CC 02 2020

“Our current grad cohort tell me our programme has soul.”

As Vet Talent Manager for Vets4Pets, Dr Catriona Curtis was attracted to the opportunity to make a difference and to really step change an already-in-existence vet graduate programme that puts graduates and their specific needs at its core.

“I loved my first job,” says Dr Cat Curtis, veterinary talent manager with Vets4Pets. “I worked for a mixed veterinary practice in the Lake District. It was a very different world then, but I think one thing has stayed the same…it’s the people in the practice who make the difference. I worked with a number of other recent grads — we gave each other confidence — and the nurses provided us with the most help and taught us a lot of about what to do and not to do!”

Cat joined Vets4Pets in 2017 — into a new role for the organisation — after spending seven years in practice and six years working within the pharmaceutical industry. She is a graduate of the Dick School of Veterinary Studies in Edinburgh and most recently, served as President of SPVS.

As Vet Talent Manager for Vets4Pets, she was attracted to the opportunity to make a difference and to really step change an already-in-existence vet graduate programme that puts graduates and their specific needs at its core. Cat has always been committed to the vet talent of the future and while leading and organising the annual SPVS Lancaster Final Year Vet Student Seminar, which she did from 2012-2017, she gained much insight into what grads want in their first roles post-graduation and how their support needs were ever evolving.

“I firmly believe we have the responsibility to give graduates the best start and to use the resources we have to invest in the next generation because regardless of where our grad colleagues’ careers take them, this approach benefits the entire profession. To me, it’s our moral duty” says Cat.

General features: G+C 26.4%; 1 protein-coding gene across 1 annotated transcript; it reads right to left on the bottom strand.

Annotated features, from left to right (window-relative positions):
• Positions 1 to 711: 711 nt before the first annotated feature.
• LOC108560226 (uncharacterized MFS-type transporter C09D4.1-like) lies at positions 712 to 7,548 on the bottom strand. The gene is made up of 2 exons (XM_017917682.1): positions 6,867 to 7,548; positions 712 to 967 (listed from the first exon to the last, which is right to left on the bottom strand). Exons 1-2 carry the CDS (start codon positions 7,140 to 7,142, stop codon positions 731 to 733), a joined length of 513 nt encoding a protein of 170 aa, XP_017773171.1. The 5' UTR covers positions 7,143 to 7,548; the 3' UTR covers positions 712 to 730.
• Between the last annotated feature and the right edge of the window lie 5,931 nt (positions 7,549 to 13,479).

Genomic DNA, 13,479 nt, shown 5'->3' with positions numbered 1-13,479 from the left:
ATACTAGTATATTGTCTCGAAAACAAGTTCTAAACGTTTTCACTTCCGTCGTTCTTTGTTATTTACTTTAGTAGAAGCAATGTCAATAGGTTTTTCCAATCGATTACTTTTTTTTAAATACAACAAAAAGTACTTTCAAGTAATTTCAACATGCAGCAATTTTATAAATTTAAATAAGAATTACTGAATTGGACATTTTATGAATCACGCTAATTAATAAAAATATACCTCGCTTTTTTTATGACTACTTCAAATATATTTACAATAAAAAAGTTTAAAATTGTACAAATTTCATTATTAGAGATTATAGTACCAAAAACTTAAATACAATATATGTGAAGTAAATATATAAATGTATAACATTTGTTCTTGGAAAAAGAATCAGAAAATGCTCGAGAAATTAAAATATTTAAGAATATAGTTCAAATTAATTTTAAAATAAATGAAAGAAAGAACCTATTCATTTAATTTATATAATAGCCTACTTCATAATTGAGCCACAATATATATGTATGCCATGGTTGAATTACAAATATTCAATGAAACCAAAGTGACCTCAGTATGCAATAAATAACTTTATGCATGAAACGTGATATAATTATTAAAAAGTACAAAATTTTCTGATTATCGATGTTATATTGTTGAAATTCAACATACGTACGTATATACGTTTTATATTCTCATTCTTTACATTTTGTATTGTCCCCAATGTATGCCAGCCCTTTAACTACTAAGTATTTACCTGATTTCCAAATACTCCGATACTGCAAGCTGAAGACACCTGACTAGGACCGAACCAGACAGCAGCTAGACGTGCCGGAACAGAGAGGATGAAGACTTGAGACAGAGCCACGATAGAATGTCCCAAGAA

Besides offering clinical CPD tailored to graduates’ needs, such as interactive case discussion and wet-lab practicals, the Vets4Pets programme also features a bespoke personal leadership programme on subjects ranging from communications and leadership skills to wellbeing and resilience and mindfulness to better prepare and support graduates as they embark on their careers. Much of this CPD is delivered by experts external to the organisation such as Vicki Curtis, who is one of the UK’s leading experts in mindful leadership.

“I think what I’ve loved the most since I started in this role, is that our grads really look forward to the non-clinical CPD and get excited about it,” says Cat. “Our investment in non-clinical CPD is quite novel in our industry, and our grads understand the value it brings to them as professionals. The skills we’re equipping them with will not just help them now, but in three, five and 10 years’ time regardless of where they are and what they do.”

I firmly believe we have the responsibility to give graduates the best start and to use the resources we have to invest in the next generation because regardless of where our grad colleagues’ careers take them, this approach benefits the entire profession. To me, it’s our moral duty.